If you’ve been reading about the difference between a violin and a fiddle, you’re probably curious to know which instrument came first. As the ancestor of today’s modern violins, the fiddle has been bringing color and happiness to olden villages way before the first violins appeared on the scene.
Today, we will be enriching your minds with a little history lesson on fiddles and violins. We will also be tackling some of the similarities and differences between these two instruments. That way, you’ll know exactly which is which before deciding what to pursue.
The Origins of the Fiddle
The word “fiddle” is a term that was already common in ancient history. In ancient Rome, it was used to refer to an instrument very different from the one we know of today. There were even stories about the ruthless Emperor Nero fiddling as Rome burned to the ground. Then again, such is to be expected with historical references, as they’re hardly ever of the pleasant variety.
Then, there was the time between this and the birth of the classical violin, when an earlier version of the modern violin, called the fiddle, thrived. So, yes, the fiddle does predate its more serious counterpart. It came at a time when fiddling was used to encourage dance and celebration. It produced the kind of music that celebrated loved ones reuniting, fathers and brothers coming home from war, and unions between men and women.
It was during the tail-end of the middle ages in Europe that the very first violins started to make an appearance. Elsewhere, in the East, Asian versions of this instrument called the Chinese morin khur and erhu began making themselves known, as well. While not exactly violin-like in features, they descended from the rabab, which was the Asian cousin of the fiddle.
How the Violin Came To Be
When the violin first appeared on the scene, most people thought it was a class on its own. That remains true to this day, with no similar instrument being able to rival it in terms of completeness. Even the less-complete version of the instrument back then already far exceeded its contemporaries in many aspects.
Of course, these pioneering generations of violins are nothing like their cousins today. And unless you visit a museum or get the opportunity to view paintings from that era, you won’t be able to witness anything close to the earliest violins in today’s world.
Gasparo di Bertolotti and Andre Amati are two of the best-known violin craftsmen in recorded history. Their unrivaled talent in the craft was what helped the violin to emerge from a mere legend to a legend in the “flesh.” You can still find violins made by these two artisans today.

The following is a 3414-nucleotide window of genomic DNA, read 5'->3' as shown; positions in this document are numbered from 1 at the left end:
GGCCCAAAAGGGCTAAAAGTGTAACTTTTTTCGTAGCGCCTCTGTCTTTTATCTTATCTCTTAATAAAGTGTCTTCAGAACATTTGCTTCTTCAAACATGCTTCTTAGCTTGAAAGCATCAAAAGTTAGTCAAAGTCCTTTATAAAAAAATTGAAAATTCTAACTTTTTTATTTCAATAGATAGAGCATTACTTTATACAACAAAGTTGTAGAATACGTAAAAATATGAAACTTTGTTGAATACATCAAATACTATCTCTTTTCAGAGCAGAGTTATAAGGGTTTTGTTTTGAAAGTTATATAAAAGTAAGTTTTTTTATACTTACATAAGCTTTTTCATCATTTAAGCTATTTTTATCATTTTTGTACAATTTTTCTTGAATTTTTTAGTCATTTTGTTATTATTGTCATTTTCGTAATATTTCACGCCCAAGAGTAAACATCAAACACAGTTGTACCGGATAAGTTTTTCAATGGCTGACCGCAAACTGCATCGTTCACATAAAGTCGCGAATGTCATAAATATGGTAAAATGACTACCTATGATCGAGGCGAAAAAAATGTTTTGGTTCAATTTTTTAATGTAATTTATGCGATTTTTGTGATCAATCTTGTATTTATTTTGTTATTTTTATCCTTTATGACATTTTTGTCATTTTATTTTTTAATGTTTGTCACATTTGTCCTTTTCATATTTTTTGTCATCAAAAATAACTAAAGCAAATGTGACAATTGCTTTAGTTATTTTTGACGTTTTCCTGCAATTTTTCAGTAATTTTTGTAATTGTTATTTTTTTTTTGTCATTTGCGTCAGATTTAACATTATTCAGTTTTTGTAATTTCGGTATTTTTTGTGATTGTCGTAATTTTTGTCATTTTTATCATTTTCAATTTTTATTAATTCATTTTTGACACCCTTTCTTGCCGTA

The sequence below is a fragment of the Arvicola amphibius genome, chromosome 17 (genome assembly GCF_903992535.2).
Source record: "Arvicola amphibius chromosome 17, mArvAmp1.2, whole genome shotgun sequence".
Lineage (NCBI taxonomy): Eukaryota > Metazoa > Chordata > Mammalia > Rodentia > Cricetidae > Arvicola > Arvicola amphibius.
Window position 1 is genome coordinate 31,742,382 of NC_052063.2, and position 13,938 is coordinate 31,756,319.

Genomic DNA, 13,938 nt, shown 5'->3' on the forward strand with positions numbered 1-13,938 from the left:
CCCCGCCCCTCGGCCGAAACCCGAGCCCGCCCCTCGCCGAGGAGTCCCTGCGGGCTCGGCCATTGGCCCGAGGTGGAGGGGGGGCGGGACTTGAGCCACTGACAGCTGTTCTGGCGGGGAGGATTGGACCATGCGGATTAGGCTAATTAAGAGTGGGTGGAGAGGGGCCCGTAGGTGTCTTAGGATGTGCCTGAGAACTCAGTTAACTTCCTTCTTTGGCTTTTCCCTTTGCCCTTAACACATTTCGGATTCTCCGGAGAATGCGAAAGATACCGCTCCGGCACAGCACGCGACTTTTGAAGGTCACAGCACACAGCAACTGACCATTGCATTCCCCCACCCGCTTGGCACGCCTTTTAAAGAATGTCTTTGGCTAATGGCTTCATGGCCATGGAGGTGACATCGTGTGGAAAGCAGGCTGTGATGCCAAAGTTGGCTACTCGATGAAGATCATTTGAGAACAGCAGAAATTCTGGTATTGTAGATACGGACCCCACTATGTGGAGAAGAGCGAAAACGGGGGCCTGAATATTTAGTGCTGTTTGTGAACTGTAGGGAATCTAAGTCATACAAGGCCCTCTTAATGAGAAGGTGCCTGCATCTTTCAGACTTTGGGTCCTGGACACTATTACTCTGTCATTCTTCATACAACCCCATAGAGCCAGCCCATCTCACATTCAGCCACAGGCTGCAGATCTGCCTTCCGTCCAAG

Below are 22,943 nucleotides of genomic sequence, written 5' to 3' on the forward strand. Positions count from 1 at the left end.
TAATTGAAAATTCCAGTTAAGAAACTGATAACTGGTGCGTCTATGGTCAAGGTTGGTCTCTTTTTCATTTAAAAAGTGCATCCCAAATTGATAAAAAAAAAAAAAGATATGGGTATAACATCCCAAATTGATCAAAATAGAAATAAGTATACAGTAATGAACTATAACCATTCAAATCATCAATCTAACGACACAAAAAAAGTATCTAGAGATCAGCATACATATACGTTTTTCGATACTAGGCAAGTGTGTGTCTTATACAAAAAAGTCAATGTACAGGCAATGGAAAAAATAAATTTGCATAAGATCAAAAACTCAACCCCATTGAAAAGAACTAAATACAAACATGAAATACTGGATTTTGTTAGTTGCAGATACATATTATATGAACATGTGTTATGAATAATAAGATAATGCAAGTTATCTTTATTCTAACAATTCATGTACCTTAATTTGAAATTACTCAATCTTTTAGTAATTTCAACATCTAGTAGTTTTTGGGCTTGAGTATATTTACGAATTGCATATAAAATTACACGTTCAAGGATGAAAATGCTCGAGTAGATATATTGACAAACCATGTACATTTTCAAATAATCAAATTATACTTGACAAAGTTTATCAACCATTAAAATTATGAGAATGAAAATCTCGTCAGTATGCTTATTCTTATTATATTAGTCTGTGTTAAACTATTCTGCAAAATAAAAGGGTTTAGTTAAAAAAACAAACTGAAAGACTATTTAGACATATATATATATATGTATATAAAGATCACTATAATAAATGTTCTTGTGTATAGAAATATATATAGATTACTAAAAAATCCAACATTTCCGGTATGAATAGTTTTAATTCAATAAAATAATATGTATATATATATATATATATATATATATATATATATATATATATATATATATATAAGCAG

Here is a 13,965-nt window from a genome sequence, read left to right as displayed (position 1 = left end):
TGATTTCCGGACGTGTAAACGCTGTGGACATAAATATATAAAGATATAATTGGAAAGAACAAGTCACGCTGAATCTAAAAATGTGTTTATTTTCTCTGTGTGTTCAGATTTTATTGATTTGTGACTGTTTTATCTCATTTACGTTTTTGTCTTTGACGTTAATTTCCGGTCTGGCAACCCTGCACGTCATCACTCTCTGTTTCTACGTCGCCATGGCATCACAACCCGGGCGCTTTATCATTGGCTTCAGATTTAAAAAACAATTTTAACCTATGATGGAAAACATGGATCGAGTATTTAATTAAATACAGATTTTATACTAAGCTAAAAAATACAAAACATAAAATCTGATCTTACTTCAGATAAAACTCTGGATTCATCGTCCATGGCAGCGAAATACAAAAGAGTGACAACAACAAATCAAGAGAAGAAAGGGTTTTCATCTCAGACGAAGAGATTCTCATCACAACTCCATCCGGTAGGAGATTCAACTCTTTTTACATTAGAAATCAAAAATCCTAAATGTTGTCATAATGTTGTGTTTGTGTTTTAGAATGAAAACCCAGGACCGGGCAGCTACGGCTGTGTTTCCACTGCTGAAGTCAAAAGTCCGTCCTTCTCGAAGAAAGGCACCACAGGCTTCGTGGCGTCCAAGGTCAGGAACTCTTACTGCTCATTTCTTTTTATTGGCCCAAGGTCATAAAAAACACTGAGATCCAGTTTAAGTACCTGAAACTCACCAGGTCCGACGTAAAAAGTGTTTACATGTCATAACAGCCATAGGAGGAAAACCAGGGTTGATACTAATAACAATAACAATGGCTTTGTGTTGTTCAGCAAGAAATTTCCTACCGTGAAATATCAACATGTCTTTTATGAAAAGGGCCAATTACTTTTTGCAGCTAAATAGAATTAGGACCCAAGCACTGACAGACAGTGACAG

Is a Fiddle a Violin and Vice Versa?
You may have encountered violinists and fiddlers alike referring to their instruments as a fiddle and a violin, respectively. This could have led to you asking a couple of questions. Is a violin and a fiddle the same instrument? Can you play a violin like a fiddle and vice versa? The answers to these questions are what we’ll be exploring in this section.
Most of the time, it isn’t a mistake to call a violin a fiddle or a fiddle a violin. That’s because most makes and models of these instruments share exactly the same features. Sure, there are certain instruments that have either violin- or fiddle-specific traits, but even these distinctions aren’t consequential enough to warrant interchanging names a mistake.
Structure aside, a fiddle and a violin do have some slight differences. Though it’s important to note that even these minute differences put together still don’t hold as much weight or importance as design and structure.
A violin is usually referred to as a “violin” in an orchestral setting. That means that in any scenario where your instrument is used to play classical pieces, it should almost always be called a violin. Though calling it a fiddle wouldn’t be wrong, it might paint an inaccurate portrayal of a player’s relationship with the instrument.
In the country music setting, a violin typically becomes a fiddle. Historically, fiddles were played to the tune of dance celebration music, which is mainly what’s used to describe country or pop music. These instruments were associated with upbeat tempos and fun beats. In contrast, their counterparts were linked more fittingly to sounds of the formal and sophisticated variety.
How the Violin and the Fiddle Fare Today
It’s safe to say that both these instruments sit right next to each other at the top in terms of musicality. And although they are practically the same instrument, it also helps to point out their differences, especially where fiddle-specific and violin-specific models are concerned. In that way, you can get an instrument tailored exactly to the genre you want to pursue.